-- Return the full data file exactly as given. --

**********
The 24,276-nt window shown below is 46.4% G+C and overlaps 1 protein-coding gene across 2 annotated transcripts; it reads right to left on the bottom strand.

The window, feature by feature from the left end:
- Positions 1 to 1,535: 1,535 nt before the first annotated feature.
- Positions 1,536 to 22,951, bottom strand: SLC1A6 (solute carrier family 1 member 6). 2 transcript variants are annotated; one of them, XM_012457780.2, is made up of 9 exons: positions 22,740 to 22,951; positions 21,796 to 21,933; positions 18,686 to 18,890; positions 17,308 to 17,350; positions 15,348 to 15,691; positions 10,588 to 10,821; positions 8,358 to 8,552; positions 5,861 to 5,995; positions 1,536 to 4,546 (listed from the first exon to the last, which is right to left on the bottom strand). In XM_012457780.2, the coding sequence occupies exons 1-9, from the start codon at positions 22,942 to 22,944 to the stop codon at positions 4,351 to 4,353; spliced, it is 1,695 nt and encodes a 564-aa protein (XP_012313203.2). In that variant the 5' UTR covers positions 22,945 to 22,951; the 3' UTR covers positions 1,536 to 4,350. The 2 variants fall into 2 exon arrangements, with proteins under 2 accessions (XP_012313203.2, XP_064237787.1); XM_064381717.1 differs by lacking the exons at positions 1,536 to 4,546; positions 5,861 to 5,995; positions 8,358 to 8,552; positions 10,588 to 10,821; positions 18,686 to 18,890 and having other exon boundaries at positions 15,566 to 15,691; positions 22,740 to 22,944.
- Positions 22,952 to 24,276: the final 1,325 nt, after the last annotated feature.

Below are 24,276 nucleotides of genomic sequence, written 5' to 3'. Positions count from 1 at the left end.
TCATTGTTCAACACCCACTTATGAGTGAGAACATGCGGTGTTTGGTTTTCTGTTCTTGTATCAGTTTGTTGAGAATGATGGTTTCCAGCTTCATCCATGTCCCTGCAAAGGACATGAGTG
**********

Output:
The 24,276-nt window shown below is 46.4% G+C and overlaps 1 protein-coding gene across 2 annotated transcripts; it reads right to left on the bottom strand.

The window, feature by feature from the left end:
- Positions 1 to 1,535: 1,535 nt before the first annotated feature.
- Positions 1,536 to 22,951, bottom strand: SLC1A6 (solute carrier family 1 member 6). 2 transcript variants are annotated; one of them, XM_012457780.2, is made up of 9 exons: positions 22,740 to 22,951; positions 21,796 to 21,933; positions 18,686 to 18,890; positions 17,308 to 17,350; positions 15,348 to 15,691; positions 10,588 to 10,821; positions 8,358 to 8,552; positions 5,861 to 5,995; positions 1,536 to 4,546 (listed from the first exon to the last, which is right to left on the bottom strand). In XM_012457780.2, the coding sequence occupies exons 1-9, from the start codon at positions 22,942 to 22,944 to the stop codon at positions 4,351 to 4,353; spliced, it is 1,695 nt and encodes a 564-aa protein (XP_012313203.2). In that variant the 5' UTR covers positions 22,945 to 22,951; the 3' UTR covers positions 1,536 to 4,350. The 2 variants fall into 2 exon arrangements, with proteins under 2 accessions (XP_012313203.2, XP_064237787.1); XM_064381717.1 differs by lacking the exons at positions 1,536 to 4,546; positions 5,861 to 5,995; positions 8,358 to 8,552; positions 10,588 to 10,821; positions 18,686 to 18,890 and having other exon boundaries at positions 15,566 to 15,691; positions 22,740 to 22,944.
- Positions 22,952 to 24,276: the final 1,325 nt, after the last annotated feature.

Below are 24,276 nucleotides of genomic sequence, written 5' to 3'. Positions count from 1 at the left end.
TCATTGTTCAACACCCACTTATGAGTGAGAACATGCGGTGTTTGGTTTTCTGTTCTTGTATCAGTTTGTTGAGAATGATGGTTTCCAGCTTCATCCATGTCCCTGCAAAGGACATGAGTG